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A "Bull" Story
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Old 08-04-2018, 10:18 AM
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Default A "Bull" Story

What you are about to read is very true, no "bull", but it does have a bull in it.

Growing up on a 1200 mother cow cattle ranch in the Bears Paw mountains of Montana had it's trials as well as fun. There were very few times of actual danger and probably my worst was in the dead of winter during a brief warm spell between bouts of 40 below.

I was horseback alone on a brisk January day looking for a "lost" Hereford bull we called "Hook" due to having lost the weight off his right horn when he was young causing it to grow up, forward and out naturally. He knew how to use it as he'd badly gored a horse the previous fall. The rather smallish horse I was riding (Popeye) was quite agile and would unintentionally almost "unseat" me when he'd turn (without any guidance from me) quicker and sooner than the cow we were working knew she was going to.

Anyway, Popeye and I found Hook and after short chase Hook turned and took us catching poor Popeye in the chest sending him stumbling backwards with me grabbing a fistful of saddle horn to stay aboard. Hook stopped (I don't know why) and as Popeye quickly recovered I grabbed my Ruger Old Army (yes, a cap 'n ball pistol) and aiming for the little swirl of hair in Hook's forehead I promptly and without thinking, shot him. Popeye, unaccustomed to gunfire, whirled to the left, unseating me but I managed to keep ahold of the reins AND the pistol. I was up as quickly as my winter apparel and stiff leather batwing chaps would let me. I turned to see Hook through a haze of real black powder smoke, deader 'n a door nail, with a neat blue hole in that little swirl of hair. It was then I realized I was still clenching my right mitten in my teeth with the uncontrollable urge to vomit.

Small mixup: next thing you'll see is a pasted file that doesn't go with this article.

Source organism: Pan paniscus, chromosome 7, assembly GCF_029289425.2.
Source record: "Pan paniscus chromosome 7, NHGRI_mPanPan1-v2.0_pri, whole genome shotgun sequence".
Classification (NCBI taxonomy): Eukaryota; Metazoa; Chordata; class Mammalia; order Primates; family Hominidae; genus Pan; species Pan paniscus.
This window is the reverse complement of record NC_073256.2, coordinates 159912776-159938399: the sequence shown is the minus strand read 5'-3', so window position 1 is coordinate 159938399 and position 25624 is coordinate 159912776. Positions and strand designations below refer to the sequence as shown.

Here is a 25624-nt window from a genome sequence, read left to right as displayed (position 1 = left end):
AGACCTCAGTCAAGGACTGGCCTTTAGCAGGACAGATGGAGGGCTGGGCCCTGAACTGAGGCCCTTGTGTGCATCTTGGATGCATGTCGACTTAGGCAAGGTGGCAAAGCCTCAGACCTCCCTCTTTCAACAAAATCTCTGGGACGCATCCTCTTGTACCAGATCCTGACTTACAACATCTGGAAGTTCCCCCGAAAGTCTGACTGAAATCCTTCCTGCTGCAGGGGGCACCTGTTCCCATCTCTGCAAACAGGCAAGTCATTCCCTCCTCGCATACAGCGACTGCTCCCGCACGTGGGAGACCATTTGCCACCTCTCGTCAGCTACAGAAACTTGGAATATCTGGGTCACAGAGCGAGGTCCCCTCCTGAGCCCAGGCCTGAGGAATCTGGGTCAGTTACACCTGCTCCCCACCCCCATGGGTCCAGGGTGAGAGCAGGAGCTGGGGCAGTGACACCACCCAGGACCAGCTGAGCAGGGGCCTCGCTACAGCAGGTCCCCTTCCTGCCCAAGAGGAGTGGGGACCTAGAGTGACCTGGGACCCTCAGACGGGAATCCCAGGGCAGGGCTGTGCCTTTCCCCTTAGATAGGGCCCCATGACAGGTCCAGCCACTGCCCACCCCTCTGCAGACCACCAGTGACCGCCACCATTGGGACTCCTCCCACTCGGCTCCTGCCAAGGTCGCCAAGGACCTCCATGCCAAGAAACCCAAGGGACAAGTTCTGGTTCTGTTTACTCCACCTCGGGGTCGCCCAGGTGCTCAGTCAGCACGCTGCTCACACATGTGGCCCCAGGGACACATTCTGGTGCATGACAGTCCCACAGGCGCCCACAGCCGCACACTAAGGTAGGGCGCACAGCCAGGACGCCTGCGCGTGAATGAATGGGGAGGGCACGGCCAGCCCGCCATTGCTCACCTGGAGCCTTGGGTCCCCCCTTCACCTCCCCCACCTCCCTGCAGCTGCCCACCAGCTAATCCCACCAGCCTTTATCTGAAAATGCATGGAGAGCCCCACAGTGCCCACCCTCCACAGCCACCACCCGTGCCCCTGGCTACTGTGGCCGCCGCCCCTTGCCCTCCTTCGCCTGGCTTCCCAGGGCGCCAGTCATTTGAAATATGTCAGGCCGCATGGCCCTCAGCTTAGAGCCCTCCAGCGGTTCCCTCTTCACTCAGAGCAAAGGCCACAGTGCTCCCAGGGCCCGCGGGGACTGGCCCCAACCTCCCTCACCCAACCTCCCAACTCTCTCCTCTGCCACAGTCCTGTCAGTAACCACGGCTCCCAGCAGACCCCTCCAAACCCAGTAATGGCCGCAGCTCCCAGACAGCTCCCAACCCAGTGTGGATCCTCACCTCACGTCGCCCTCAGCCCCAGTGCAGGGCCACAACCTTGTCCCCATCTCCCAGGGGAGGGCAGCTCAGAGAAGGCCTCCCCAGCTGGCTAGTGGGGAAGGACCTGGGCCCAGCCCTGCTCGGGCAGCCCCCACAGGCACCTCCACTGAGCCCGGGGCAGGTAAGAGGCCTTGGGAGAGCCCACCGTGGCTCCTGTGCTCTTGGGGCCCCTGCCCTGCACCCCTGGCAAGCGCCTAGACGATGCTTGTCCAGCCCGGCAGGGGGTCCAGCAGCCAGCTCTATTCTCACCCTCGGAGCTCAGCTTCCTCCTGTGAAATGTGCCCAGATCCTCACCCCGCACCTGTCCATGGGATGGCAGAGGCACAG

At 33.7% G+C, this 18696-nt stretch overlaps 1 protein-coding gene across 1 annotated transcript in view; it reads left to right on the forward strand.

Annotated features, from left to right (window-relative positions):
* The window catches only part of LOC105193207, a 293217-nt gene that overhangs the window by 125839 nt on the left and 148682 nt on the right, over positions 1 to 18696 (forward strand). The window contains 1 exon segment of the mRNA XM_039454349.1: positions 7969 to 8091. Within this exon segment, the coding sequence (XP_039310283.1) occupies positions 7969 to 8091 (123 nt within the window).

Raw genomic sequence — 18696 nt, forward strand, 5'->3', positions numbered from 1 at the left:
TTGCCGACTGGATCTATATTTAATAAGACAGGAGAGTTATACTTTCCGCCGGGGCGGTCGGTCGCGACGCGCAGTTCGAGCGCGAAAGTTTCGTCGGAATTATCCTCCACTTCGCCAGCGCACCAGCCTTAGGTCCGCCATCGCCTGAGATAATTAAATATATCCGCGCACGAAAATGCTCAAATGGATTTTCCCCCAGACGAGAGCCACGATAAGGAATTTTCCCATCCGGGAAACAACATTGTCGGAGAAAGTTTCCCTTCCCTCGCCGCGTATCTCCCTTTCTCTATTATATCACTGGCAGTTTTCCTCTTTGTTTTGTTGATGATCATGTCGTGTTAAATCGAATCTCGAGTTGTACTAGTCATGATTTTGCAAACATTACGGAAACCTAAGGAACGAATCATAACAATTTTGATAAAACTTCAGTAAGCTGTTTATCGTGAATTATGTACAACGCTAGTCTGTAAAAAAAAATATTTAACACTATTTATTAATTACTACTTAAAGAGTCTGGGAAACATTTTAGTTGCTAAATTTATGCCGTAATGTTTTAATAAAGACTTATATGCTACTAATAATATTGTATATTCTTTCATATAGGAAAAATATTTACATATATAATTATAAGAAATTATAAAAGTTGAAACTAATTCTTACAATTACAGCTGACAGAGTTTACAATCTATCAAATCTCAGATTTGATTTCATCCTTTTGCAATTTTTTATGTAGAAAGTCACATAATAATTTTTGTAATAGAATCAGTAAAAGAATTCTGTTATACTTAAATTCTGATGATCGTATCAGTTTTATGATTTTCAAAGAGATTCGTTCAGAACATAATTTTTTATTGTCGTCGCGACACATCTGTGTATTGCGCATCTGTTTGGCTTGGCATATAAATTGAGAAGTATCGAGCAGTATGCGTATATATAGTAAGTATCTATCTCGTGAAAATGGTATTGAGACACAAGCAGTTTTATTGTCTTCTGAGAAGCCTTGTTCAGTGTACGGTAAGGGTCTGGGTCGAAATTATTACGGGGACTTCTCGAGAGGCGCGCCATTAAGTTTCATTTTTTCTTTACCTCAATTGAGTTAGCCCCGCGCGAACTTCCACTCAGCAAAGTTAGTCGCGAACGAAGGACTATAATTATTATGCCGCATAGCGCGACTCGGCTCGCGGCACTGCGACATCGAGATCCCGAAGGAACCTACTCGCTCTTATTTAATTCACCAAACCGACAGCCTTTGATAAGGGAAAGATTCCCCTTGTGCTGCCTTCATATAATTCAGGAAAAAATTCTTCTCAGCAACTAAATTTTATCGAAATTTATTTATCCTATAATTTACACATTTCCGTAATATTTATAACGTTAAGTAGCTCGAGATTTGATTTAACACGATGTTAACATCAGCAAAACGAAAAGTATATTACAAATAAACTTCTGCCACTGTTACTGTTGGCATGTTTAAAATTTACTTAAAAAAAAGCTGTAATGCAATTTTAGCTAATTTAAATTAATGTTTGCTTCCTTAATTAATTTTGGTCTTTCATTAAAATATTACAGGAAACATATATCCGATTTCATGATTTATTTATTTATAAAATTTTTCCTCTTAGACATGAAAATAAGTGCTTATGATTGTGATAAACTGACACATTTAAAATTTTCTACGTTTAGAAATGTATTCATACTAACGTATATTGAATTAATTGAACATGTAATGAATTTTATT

After I "contained" myself and got the still trembling Popeye calmed a bit, I took stock of my situation. I didn't really remember pulling off my mitten or drawing my pistol, but I did remember Dad saying "Aim for the swirl". I holstered the (still smoking) Old Army, snapped the flap and got back in the saddle. Poor Popeye was sweating like he'd run 20 miles in August (as was I) so we headed for the horse trailer a couple miles away. Popeye snorted at the still very dead Hook as we rode by as if telling him "HAH, you sorry , that'll teach you!"

After getting back to the barn I took care of Popeye, rubbing him down (with what else) a gunny sack and then brushing him and giving him a bait of rolled oats, barley and molasses then draping a horse blanket over him to keep him from getting a chill (it was a balmy ten below after all). Dad encountered me as I was unhooking the horse trailer and asked me why we were back so soon (we were only gone 4 hours) and did we find Hook.

I looked up at Dad, "Yes, we found Hook."

Dad could tell all was not well and asked "Well, what happened?" so I told him everything as best as I could remember. While listening to me recount the events Dad's face turned white, then red then back to normal and pushing his hat back a bit he said,

"Serves that ornery old cuss right." then he put his hand on my shoulder, looked me square in the eye and asked, "Did you aim for the swirl?"

"Yep!"

"Good lad, now let's go get warm."

Although I was asked by the other hands if I'd found Hook, my answer was always no and nothing else was ever said about the incident and we never told Mom, so unless Dad told somebody, this is only the second telling of this story.

RJ
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